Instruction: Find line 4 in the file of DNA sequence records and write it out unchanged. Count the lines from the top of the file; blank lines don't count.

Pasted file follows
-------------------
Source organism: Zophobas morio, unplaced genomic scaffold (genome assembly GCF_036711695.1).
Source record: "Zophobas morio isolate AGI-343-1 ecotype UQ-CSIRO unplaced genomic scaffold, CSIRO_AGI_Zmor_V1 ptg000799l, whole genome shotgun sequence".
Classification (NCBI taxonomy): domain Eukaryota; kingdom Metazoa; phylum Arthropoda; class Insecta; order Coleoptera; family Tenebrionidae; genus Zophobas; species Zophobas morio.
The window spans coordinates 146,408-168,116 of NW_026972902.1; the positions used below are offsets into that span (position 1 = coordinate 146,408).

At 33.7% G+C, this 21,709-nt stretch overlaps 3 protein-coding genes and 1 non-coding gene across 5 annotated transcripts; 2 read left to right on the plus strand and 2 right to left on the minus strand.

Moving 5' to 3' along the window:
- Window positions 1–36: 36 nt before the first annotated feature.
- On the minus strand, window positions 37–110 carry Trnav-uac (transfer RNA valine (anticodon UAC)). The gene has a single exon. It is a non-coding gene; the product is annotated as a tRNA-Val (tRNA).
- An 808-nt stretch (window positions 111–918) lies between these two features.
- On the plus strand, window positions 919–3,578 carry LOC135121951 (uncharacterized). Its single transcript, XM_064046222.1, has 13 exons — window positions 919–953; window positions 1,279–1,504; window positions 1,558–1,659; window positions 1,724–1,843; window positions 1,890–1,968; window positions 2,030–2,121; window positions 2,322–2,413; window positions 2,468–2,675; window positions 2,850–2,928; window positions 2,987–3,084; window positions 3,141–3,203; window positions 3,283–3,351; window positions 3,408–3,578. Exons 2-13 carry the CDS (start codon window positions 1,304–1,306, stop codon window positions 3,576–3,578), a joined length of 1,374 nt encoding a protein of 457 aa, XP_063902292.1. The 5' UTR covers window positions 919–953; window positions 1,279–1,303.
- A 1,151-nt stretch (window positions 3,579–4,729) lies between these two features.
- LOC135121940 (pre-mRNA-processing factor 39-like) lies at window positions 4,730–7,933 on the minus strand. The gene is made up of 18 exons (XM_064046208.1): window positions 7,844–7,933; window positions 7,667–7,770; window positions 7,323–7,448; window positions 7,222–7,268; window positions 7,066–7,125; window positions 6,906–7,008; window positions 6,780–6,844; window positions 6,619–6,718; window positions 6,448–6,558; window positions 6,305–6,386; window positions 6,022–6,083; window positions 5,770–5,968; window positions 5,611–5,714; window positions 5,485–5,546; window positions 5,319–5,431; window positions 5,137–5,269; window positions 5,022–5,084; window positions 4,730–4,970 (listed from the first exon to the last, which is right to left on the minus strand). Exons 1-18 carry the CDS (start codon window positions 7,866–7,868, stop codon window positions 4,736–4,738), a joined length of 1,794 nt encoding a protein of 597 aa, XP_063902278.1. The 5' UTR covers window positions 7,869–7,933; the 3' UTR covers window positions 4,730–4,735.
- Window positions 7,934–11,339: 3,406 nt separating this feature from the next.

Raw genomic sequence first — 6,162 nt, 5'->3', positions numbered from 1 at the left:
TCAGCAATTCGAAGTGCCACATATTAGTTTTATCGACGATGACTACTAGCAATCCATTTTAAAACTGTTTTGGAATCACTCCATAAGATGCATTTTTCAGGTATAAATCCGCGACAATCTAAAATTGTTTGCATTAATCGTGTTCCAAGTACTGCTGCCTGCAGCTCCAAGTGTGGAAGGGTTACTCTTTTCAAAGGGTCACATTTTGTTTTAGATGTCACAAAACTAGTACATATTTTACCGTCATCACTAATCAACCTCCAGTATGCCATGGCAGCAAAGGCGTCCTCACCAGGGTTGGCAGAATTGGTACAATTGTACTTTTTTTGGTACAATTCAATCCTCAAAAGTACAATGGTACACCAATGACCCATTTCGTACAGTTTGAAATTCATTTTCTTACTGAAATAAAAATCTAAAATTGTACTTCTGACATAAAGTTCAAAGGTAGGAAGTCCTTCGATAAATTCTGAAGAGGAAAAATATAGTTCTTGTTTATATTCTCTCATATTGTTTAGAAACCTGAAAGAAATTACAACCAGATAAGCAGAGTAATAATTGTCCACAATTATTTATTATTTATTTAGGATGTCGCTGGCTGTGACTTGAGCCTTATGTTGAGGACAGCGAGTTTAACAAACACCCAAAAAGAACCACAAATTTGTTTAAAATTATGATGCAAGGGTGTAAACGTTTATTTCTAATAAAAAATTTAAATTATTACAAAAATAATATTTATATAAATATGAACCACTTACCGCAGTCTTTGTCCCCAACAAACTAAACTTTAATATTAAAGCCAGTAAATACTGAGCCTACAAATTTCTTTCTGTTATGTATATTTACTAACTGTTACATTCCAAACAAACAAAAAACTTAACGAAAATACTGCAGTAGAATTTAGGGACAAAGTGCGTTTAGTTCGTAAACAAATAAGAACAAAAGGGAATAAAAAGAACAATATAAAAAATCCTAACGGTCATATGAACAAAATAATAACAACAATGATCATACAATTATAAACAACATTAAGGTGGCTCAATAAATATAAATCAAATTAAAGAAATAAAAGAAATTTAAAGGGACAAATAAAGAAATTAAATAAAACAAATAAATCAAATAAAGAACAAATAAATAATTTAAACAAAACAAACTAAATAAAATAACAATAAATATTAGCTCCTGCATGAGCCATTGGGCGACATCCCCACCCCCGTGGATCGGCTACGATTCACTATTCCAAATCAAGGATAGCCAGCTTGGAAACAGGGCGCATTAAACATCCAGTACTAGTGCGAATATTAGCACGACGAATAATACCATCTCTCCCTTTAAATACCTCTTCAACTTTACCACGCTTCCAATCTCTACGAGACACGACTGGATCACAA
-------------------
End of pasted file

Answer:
The window spans coordinates 146,408-168,116 of NW_026972902.1; the positions used below are offsets into that span (position 1 = coordinate 146,408).